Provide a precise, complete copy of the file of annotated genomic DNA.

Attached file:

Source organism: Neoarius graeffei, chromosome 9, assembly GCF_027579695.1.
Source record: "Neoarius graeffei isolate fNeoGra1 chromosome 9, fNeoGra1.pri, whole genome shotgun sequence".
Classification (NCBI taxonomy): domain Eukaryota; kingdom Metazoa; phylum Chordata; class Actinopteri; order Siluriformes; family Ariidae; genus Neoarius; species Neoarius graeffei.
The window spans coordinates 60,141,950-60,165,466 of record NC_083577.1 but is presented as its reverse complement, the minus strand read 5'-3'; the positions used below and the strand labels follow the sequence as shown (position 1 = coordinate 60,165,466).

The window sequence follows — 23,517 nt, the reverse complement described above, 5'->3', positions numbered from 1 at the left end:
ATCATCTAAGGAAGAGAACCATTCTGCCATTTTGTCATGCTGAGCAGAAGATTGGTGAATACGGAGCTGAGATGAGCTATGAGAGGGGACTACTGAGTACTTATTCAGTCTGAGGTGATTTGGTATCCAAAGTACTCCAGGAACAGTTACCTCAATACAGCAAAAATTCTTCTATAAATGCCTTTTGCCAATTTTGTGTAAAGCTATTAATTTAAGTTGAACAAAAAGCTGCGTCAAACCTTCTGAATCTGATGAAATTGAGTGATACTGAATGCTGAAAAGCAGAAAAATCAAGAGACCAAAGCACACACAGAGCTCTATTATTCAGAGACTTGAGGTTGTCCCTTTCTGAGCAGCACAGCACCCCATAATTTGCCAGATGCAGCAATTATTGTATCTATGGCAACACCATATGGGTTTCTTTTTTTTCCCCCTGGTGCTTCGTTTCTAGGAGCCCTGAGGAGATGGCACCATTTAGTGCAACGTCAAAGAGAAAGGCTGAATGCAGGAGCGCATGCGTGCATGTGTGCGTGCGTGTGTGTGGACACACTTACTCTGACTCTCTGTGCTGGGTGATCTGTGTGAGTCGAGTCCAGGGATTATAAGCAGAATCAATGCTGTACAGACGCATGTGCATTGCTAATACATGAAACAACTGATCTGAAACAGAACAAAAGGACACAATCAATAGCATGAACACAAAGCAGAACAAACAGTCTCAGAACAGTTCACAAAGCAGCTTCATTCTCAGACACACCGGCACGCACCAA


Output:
Source organism: Neoarius graeffei, chromosome 9, assembly GCF_027579695.1.
Source record: "Neoarius graeffei isolate fNeoGra1 chromosome 9, fNeoGra1.pri, whole genome shotgun sequence".
Classification (NCBI taxonomy): domain Eukaryota; kingdom Metazoa; phylum Chordata; class Actinopteri; order Siluriformes; family Ariidae; genus Neoarius; species Neoarius graeffei.
The window spans coordinates 60,141,950-60,165,466 of record NC_083577.1 but is presented as its reverse complement, the minus strand read 5'-3'; the positions used below and the strand labels follow the sequence as shown (position 1 = coordinate 60,165,466).

The window sequence follows — 23,517 nt, the reverse complement described above, 5'->3', positions numbered from 1 at the left end:
ATCATCTAAGGAAGAGAACCATTCTGCCATTTTGTCATGCTGAGCAGAAGATTGGTGAATACGGAGCTGAGATGAGCTATGAGAGGGGACTACTGAGTACTTATTCAGTCTGAGGTGATTTGGTATCCAAAGTACTCCAGGAACAGTTACCTCAATACAGCAAAAATTCTTCTATAAATGCCTTTTGCCAATTTTGTGTAAAGCTATTAATTTAAGTTGAACAAAAAGCTGCGTCAAACCTTCTGAATCTGATGAAATTGAGTGATACTGAATGCTGAAAAGCAGAAAAATCAAGAGACCAAAGCACACACAGAGCTCTATTATTCAGAGACTTGAGGTTGTCCCTTTCTGAGCAGCACAGCACCCCATAATTTGCCAGATGCAGCAATTATTGTATCTATGGCAACACCATATGGGTTTCTTTTTTTTCCCCCTGGTGCTTCGTTTCTAGGAGCCCTGAGGAGATGGCACCATTTAGTGCAACGTCAAAGAGAAAGGCTGAATGCAGGAGCGCATGCGTGCATGTGTGCGTGCGTGTGTGTGGACACACTTACTCTGACTCTCTGTGCTGGGTGATCTGTGTGAGTCGAGTCCAGGGATTATAAGCAGAATCAATGCTGTACAGACGCATGTGCATTGCTAATACATGAAACAACTGATCTGAAACAGAACAAAAGGACACAATCAATAGCATGAACACAAAGCAGAACAAACAGTCTCAGAACAGTTCACAAAGCAGCTTCATTCTCAGACACACCGGCACGCACCAA